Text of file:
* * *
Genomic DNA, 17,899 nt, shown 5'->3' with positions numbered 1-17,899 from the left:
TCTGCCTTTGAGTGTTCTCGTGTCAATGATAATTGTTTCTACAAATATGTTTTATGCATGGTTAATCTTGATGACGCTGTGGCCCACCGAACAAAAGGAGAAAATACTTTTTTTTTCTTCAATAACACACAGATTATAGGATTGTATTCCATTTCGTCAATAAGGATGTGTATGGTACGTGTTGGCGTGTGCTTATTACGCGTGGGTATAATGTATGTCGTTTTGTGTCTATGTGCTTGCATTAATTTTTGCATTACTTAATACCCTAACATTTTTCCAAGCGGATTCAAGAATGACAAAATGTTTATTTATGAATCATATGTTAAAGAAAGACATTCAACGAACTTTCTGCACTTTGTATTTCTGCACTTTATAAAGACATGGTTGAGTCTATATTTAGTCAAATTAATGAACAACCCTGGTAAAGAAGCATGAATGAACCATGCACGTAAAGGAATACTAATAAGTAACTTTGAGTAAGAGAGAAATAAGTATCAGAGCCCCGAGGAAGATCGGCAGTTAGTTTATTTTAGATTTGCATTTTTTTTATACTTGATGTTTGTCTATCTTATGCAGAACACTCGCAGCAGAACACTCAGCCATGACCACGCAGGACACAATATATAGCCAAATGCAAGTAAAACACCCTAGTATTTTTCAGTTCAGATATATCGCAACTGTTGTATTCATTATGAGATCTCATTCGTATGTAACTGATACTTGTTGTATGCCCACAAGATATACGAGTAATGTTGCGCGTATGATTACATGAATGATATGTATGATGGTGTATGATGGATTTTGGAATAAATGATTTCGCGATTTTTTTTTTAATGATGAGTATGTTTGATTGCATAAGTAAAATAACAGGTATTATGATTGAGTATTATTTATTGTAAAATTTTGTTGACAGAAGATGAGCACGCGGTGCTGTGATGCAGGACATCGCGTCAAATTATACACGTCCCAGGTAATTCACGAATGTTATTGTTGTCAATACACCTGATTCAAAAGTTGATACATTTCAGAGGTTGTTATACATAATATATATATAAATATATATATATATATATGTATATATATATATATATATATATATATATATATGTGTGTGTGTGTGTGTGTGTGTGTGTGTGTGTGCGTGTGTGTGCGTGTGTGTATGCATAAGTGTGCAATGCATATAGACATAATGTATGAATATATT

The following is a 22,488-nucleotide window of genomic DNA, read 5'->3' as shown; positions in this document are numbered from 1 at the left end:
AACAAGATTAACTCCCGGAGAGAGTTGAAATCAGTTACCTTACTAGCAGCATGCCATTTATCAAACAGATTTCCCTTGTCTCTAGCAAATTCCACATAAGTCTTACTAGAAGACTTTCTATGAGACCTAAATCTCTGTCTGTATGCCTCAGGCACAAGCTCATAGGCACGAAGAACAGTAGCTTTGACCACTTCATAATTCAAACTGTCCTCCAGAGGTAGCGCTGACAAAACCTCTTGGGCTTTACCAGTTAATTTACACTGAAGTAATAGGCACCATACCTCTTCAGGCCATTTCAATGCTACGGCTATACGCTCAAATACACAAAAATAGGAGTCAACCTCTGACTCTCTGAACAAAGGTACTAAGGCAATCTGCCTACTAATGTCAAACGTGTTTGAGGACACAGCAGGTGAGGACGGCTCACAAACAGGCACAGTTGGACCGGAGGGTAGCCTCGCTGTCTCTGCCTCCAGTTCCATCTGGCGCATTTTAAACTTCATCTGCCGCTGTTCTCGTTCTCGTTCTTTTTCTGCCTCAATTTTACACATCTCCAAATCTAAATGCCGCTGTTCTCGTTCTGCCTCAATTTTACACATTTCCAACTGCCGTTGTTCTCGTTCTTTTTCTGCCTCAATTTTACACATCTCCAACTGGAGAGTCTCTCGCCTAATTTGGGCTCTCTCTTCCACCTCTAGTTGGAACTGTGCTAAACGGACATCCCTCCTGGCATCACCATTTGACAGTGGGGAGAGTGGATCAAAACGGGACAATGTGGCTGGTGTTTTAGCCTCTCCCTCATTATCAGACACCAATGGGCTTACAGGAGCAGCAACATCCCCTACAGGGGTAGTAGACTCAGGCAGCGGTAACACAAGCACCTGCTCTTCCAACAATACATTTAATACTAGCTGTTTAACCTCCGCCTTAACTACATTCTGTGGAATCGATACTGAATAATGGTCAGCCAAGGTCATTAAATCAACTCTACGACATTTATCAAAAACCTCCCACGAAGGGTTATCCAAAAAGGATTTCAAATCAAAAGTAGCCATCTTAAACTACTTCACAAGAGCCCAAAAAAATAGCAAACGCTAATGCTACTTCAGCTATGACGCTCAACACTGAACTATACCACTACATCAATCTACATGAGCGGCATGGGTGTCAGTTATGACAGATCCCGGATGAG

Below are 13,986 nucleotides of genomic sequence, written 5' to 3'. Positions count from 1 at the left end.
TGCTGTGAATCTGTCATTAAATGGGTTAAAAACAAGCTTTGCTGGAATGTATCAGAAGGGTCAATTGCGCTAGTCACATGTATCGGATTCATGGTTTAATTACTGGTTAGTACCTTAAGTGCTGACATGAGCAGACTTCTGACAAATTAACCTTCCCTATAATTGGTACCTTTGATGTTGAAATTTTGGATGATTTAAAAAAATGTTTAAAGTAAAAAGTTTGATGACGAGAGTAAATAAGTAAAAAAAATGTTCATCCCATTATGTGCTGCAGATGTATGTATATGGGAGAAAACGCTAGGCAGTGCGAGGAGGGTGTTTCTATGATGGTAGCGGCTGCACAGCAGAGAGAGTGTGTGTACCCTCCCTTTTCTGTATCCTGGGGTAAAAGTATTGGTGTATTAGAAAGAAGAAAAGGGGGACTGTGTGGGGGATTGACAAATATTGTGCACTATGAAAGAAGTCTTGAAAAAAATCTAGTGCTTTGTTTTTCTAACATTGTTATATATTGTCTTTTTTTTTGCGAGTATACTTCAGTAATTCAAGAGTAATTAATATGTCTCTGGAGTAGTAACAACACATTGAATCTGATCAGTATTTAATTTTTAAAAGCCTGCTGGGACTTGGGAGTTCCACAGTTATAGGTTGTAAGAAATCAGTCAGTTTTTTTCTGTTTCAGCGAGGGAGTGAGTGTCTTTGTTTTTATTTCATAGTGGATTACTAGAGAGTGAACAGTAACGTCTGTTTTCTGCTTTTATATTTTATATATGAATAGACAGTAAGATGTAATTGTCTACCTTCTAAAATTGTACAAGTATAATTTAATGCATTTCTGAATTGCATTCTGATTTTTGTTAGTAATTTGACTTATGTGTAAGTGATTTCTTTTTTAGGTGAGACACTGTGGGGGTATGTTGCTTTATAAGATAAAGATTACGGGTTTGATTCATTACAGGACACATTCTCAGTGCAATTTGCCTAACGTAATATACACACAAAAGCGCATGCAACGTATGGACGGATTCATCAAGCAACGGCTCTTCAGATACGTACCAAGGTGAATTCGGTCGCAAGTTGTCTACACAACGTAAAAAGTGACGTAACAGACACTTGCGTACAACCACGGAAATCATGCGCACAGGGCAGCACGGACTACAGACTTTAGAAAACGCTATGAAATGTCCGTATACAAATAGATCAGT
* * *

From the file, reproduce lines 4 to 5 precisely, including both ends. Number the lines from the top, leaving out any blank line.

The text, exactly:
AACAAGATTAACTCCCGGAGAGAGTTGAAATCAGTTACCTTACTAGCAGCATGCCATTTATCAAACAGATTTCCCTTGTCTCTAGCAAATTCCACATAAGTCTTACTAGAAGACTTTCTATGAGACCTAAATCTCTGTCTGTATGCCTCAGGCACAAGCTCATAGGCACGAAGAACAGTAGCTTTGACCACTTCATAATTCAAACTGTCCTCCAGAGGTAGCGCTGACAAAACCTCTTGGGCTTTACCAGTTAATTTACACTGAAGTAATAGGCACCATACCTCTTCAGGCCATTTCAATGCTACGGCTATACGCTCAAATACACAAAAATAGGAGTCAACCTCTGACTCTCTGAACAAAGGTACTAAGGCAATCTGCCTACTAATGTCAAACGTGTTTGAGGACACAGCAGGTGAGGACGGCTCACAAACAGGCACAGTTGGACCGGAGGGTAGCCTCGCTGTCTCTGCCTCCAGTTCCATCTGGCGCATTTTAAACTTCATCTGCCGCTGTTCTCGTTCTCGTTCTTTTTCTGCCTCAATTTTACACATCTCCAAATCTAAATGCCGCTGTTCTCGTTCTGCCTCAATTTTACACATTTCCAACTGCCGTTGTTCTCGTTCTTTTTCTGCCTCAATTTTACACATCTCCAACTGGAGAGTCTCTCGCCTAATTTGGGCTCTCTCTTCCACCTCTAGTTGGAACTGTGCTAAACGGACATCCCTCCTGGCATCACCATTTGACAGTGGGGAGAGTGGATCAAAACGGGACAATGTGGCTGGTGTTTTAGCCTCTCCCTCATTATCAGACACCAATGGGCTTACAGGAGCAGCAACATCCCCTACAGGGGTAGTAGACTCAGGCAGCGGTAACACAAGCACCTGCTCTTCCAACAATACATTTAATACTAGCTGTTTAACCTCCGCCTTAACTACATTCTGTGGAATCGATACTGAATAATGGTCAGCCAAGGTCATTAAATCAACTCTACGACATTTATCAAAAACCTCCCACGAAGGGTTATCCAAAAAGGATTTCAAATCAAAAGTAGCCATCTTAAACTACTTCACAAGAGCCCAAAAAAATAGCAAACGCTAATGCTACTTCAGCTATGACGCTCAACACTGAACTATACCACTACATCAATCTACATGAGCGGCATGGGTGTCAGTTATGACAGATCCCGGATGAG

Below are 13,986 nucleotides of genomic sequence, written 5' to 3'. Positions count from 1 at the left end.